Striding Out

A recent WI outing to Penzance (see right) brought to mind the same journey I did the year before, when I came down with a friend and, without calling into the pool, went for a walk around the town looking at some of the very old buildings and soaking up the history, exploring side streets and walkways. This walk is a good one to do when the weather is not so good.

From the harbour turn right up Market Jew Street, with its beautiful granite steps and old iron railings. At the top of the street is the impressive market house which today houses Lloyds Bank. Next to the bank is a statue of Sir Humphry Davy, the man famous for inventing the miners’ safety lamp, a huge step from the candles which could ignite flammable gases underground with devastating results. The previous prosperity of Penzance is evident at every turn although a good number of architecturally fine buildings are today in a very sorry state of repair.

Going down Chapel St there is an intriguing building on the right called the Egyptian House, it has the most ornate facade I have ever seen and is a Grade 1 listed building. It belonged to a mineralogist/bookseller who apparently bought two cottages and then set about creating what is seen today. It was purchased by the Landmark Trust in 1968 and fully restored, with the upper floors now possible to rent for holiday accommodation.

Working our way along side roads and back streets we came to the very pretty Regent Square. With its attractive houses and cottages, I am sure it must have been a most desirable place to live, being far enough away from the sounds and smells of the harbour area but close enough to the seafront. There is a sign on a wall which is easy to miss and will point you in the direction of Morrab Gardens, which is well worth a visit. The gardens are sub tropical and home to a large collection of exotic plants with a path that goes around in loops and gives the visitor the impression of the area being larger than it actually is. In the late 1800s the town bought the property and the gardens then became a public park with the old mansion house becoming the town library.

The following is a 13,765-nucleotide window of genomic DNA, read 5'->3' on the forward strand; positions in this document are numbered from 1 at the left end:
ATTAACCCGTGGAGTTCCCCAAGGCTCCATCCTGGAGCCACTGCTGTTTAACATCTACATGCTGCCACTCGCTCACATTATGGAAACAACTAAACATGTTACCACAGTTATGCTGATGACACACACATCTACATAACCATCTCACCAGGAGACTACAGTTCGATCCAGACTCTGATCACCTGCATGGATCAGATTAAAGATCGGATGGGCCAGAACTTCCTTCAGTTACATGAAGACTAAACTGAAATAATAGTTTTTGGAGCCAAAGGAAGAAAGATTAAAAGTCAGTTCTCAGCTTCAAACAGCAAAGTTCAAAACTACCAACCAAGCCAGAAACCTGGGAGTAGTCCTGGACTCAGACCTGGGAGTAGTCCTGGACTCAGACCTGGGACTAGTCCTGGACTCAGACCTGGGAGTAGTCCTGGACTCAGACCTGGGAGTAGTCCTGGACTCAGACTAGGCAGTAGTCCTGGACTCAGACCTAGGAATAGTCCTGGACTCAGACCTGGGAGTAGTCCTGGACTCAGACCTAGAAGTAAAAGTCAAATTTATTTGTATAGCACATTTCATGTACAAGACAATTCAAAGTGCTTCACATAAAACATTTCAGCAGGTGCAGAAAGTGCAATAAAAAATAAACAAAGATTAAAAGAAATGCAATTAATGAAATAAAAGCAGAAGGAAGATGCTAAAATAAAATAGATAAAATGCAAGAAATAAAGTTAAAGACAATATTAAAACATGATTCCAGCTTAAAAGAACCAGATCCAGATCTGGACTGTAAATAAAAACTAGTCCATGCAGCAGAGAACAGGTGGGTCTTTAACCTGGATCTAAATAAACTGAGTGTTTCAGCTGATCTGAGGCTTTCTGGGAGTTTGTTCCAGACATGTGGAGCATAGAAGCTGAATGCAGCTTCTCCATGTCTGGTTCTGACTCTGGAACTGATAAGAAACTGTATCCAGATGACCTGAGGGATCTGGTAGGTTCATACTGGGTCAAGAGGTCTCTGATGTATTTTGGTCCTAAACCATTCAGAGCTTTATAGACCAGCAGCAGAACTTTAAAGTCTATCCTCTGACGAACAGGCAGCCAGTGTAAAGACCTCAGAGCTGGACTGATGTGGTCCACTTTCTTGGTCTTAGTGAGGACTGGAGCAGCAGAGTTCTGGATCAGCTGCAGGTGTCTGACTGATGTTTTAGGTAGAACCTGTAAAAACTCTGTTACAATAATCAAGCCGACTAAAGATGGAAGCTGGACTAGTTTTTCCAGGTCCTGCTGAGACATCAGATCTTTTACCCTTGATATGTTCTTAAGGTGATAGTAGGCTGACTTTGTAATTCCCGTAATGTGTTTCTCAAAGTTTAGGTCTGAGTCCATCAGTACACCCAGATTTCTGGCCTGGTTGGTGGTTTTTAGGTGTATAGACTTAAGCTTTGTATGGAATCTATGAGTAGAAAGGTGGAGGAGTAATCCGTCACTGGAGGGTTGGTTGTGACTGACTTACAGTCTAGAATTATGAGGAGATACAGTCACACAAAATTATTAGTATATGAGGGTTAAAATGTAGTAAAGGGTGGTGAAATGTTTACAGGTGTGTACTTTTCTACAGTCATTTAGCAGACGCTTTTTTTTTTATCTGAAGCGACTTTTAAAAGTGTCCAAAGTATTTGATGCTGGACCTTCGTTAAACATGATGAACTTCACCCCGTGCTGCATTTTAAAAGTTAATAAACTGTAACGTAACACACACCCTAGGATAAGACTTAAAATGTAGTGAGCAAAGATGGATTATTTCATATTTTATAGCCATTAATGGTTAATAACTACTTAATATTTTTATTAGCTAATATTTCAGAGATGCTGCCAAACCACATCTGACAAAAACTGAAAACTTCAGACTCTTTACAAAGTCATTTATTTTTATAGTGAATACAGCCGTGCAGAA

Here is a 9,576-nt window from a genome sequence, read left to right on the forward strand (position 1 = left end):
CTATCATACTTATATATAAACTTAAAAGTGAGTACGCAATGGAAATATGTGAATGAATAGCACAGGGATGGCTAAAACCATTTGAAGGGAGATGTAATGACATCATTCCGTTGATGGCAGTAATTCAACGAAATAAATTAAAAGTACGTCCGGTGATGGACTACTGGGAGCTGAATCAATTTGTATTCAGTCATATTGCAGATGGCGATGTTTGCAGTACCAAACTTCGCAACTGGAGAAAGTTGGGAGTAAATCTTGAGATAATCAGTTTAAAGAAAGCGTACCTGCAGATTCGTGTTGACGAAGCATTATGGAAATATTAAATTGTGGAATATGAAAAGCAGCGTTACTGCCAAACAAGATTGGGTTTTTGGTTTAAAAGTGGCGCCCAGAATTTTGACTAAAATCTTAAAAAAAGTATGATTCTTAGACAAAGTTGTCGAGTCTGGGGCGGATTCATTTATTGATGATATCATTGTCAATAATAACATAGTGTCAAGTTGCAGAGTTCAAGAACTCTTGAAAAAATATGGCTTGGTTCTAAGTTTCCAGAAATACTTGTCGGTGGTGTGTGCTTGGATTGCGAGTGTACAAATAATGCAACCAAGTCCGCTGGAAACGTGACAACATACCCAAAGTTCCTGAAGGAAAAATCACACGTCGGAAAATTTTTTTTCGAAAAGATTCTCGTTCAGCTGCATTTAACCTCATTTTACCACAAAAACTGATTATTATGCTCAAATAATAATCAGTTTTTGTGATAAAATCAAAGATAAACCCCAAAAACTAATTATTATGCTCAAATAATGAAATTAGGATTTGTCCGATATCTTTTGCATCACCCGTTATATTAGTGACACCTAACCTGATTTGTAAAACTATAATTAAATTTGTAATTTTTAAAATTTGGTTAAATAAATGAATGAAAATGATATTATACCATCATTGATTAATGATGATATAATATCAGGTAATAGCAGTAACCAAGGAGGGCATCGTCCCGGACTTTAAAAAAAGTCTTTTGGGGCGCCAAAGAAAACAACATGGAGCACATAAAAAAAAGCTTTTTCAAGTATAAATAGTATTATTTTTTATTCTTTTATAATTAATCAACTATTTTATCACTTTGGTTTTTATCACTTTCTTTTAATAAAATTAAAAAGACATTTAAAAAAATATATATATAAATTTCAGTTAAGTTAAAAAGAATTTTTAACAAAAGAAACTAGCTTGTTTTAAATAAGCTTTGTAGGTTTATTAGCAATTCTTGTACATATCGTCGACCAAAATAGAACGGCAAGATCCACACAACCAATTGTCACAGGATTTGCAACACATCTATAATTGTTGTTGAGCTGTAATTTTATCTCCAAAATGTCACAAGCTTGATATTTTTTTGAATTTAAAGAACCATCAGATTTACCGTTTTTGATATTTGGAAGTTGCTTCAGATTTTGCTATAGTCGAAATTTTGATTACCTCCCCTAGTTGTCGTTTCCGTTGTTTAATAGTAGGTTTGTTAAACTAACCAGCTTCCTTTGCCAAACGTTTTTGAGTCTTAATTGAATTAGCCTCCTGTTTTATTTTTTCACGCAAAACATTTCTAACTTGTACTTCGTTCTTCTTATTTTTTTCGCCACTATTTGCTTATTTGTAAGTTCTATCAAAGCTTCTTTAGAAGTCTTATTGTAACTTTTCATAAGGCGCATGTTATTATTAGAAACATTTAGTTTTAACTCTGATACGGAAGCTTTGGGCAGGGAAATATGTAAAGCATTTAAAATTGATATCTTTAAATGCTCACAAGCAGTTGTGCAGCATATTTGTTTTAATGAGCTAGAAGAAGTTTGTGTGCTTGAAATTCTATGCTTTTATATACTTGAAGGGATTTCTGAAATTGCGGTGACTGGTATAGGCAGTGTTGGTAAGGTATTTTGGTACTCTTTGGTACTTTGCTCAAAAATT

Returning to the sea front we turned right and walked along the promenade, which always makes me think of a famous painting entitled ‘The Rain It Raineth Every Day’, painted by Norman Garstin of the Newlyn School in 1889. It depicts a few people walking and taking the sea air along the promenade on a wet and windy day, with waves breaking over the sea wall, not unlike the scene of recent weeks. When we were there the weather was very pleasant and people were enjoying their day out.

The broad seafront goes right along to Newlyn and being so flat is an easy walk for most people and also very accessible for wheelchair users. Newlyn is a busy fishing port with numerous boats landing fish daily and ranked as one of the biggest fish markets left in the UK, with constant activity loading refrigerated lorries to enable distribution across the country. Of course, fish features on most restaurant menus and one of the best eating experiences I had was at an unassuming restaurant called Argoe at the end of the harbourside car park. It is basically a shack but serves the most wonderful fresh fish having being landed that day within metres of the kitchen. I had a spider crab and it was such sweet meat it was well worth the effort of getting it out of the legs and down to its toes.

In 1937 the authorities set about a slum clearance and a lot of cottages were demolished which provoked irate Newlyn folk to sail up the Thames in the fishing boat ‘Rosebud’ to the Houses of Parliament and overturn the decision which saved the remaining homes and gives Newlyn the character and charm we see today.

Carrying on along the road towards Mousehole we passed the old Penlee lifeboat station which now stands as a memorial to the crew of the lifeboat Solomon Browne which was lost with all hands in 1981 while going to assist the Union Star which had lost power and was drifting towards the cliffs. In total 16 men, eight lifeboat men and the eight crew on the Union Star, perished on that night, December 19, making it one of the worst lifeboat disasters of all time.

Erica Simpson

Related posts

Leave a Comment